The artisans of Anghiari

by Rebecca Bricker on February 10, 2013

In the past few months, as my friend Maria Pia and I have been planning itineraries for the tours we’re offering from her ancient Tuscan farmhouse in Anghiari, we’ve had the great pleasure of meeting with local artisans who are eager to open their studios and workshops to our visitors.

For those who love Italian linens, a must-see is the Busatti factory and showroom, housed in a 16th-century palazzo in the village. The display rooms are filled with exquisite table and bed linens, shelves of material-on-the-bolt, and merchandise that includes tailored clothing, handbags and designer “sneakers” – all made of Busatti fabrics, which have been produced in Anghiari since 1842.

Below the showroom, in the basement of the palazzo, you can tour the factory, which is more like a working museum.  (The carding machine, which combs the raw fibers, was built in England in 1914.) The sound of the looms is thunderous (ear protection is provided). It’s mesmerizing watching threads fly through punched cards – the placement of the holes determines the design – and then seeing the pattern materialize on the bed of the loom.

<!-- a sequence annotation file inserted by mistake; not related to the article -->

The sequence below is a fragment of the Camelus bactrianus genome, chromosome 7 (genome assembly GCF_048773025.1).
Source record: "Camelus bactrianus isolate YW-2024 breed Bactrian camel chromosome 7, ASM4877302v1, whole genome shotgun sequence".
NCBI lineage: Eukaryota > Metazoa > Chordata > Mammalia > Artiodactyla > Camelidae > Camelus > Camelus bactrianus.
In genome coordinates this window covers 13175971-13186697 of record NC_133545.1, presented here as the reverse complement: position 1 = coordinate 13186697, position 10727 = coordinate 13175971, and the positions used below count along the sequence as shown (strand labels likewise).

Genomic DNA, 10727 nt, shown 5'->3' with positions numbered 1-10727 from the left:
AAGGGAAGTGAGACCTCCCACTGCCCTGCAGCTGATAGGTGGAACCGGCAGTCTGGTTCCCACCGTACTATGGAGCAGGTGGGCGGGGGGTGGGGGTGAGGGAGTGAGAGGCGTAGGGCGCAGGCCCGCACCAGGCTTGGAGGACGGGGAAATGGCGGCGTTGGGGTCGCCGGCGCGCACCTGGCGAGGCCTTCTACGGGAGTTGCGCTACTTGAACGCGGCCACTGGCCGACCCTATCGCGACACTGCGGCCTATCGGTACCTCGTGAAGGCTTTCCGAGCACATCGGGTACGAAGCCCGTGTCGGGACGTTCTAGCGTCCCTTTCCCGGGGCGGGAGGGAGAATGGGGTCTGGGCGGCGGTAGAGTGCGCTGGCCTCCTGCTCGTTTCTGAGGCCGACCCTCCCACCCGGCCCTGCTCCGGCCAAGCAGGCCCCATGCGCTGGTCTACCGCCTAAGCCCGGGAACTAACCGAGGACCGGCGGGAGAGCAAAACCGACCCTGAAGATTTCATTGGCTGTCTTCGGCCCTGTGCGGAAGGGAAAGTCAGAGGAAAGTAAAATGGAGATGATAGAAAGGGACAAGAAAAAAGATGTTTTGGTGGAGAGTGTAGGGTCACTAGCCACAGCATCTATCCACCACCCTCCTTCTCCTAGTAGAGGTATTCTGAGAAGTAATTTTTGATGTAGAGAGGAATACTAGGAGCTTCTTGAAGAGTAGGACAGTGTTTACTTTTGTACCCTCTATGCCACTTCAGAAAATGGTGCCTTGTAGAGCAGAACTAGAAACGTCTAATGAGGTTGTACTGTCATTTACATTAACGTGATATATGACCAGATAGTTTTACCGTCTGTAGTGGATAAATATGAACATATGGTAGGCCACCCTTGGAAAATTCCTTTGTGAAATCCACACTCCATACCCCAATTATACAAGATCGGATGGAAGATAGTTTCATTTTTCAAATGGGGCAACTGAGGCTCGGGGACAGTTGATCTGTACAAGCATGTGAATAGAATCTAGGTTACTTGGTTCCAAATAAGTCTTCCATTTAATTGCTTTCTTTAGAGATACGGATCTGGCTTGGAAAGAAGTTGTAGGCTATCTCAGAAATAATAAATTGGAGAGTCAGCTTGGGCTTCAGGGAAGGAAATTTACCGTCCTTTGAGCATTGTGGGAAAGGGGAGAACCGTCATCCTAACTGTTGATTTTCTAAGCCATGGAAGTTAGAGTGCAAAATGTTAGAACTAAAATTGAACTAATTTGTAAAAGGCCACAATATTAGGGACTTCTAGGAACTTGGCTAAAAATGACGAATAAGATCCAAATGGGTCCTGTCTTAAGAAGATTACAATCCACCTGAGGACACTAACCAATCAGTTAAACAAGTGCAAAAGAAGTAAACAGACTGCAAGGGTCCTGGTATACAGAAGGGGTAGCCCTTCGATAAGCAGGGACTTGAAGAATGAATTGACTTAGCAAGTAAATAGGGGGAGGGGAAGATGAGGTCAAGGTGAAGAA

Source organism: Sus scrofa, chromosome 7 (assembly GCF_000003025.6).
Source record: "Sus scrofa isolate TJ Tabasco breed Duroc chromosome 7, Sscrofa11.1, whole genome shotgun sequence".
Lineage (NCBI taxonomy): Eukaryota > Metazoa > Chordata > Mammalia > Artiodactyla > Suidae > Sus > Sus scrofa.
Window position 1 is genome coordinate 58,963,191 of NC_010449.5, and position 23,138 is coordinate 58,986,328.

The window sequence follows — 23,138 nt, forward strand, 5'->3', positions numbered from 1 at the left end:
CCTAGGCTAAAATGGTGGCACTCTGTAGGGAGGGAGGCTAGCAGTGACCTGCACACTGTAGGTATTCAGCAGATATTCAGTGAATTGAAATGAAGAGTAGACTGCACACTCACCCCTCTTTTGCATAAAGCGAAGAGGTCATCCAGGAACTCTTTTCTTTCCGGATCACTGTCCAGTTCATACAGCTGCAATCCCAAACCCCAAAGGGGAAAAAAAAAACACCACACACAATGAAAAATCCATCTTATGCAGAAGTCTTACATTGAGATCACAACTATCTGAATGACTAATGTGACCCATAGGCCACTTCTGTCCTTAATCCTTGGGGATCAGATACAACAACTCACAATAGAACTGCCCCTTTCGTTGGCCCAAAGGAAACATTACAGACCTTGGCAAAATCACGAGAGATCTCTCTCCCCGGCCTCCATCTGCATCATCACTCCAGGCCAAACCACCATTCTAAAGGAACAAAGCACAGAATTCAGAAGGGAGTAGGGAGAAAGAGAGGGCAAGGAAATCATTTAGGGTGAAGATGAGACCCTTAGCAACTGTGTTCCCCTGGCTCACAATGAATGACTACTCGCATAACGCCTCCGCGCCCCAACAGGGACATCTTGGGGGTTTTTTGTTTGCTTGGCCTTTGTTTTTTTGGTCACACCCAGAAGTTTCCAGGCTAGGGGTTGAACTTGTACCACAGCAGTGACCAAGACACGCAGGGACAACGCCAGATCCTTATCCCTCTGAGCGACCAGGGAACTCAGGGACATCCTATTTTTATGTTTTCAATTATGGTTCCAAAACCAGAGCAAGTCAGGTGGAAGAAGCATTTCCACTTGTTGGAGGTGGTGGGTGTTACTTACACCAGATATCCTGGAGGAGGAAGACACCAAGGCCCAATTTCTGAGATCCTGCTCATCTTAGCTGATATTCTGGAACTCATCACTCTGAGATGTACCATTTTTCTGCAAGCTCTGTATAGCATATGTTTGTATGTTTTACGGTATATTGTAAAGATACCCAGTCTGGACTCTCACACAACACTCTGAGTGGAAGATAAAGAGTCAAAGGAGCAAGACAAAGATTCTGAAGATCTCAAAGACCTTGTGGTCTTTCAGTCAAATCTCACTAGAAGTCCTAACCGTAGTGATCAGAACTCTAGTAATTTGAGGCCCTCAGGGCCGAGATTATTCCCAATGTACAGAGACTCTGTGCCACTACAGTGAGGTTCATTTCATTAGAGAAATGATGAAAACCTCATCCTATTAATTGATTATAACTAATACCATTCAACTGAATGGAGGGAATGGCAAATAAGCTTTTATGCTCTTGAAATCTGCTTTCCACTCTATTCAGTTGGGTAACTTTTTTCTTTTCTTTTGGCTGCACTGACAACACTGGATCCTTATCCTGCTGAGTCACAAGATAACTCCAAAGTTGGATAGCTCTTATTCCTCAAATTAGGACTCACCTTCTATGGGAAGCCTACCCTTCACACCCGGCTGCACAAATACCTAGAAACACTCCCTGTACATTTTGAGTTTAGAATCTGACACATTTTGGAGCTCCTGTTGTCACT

Not far from the Busatti palazzo is the studio of Mastro Santi, whose specialty is replicating and restoring antique furniture. His marquetry work is incredibly intricate and detailed. The geometric patterns require painstaking precision; the free-form designs are like jigsaw puzzles. A desk, with three-dimensional geometric inlay, opens into a computer station. A round table with an elaborate floral motif looks antique, but is Mastro Santi’s creation. It takes him 50-80 days to complete a piece of furniture. He has an international clientele.

On a tour of his workshop, I noticed a pot of thick stain on a work table. Cooked rabbit skin, he told me. He laughed when I wrinkled my nose.





Down a country road on the Tiber plain below the village is the studio of master sculptor Gianfranco Giorni, who enjoys showing visitors how he creates the extraordinary bronze and terracotta statues that populate his garden and display room – and that are featured at art exhibitions throughout Italy and elsewhere in Europe…













And farther along that same country road, inside an old schoolhouse, is the Luzzi Leonardo basket-weaving workshop. The place is filled with reeds – bundled and loose – that are soaked and softened in old bathtubs filled with water. The upstairs display room is a jumble of baskets, chairs, hat racks, bassinets, settees – and even a woven seat back for an old-fashioned carriage.










At the end of our “artisan” day tour, Maria Pia filled my Luzzi Leonardo fruit basket with bunches of wild grapes from an abandoned vineyard, just up the road from her farmhouse.

We’d love to share all this with you. For more information about the itineraries we’re planning, click on TOURS in the tab bar above – or send me a note at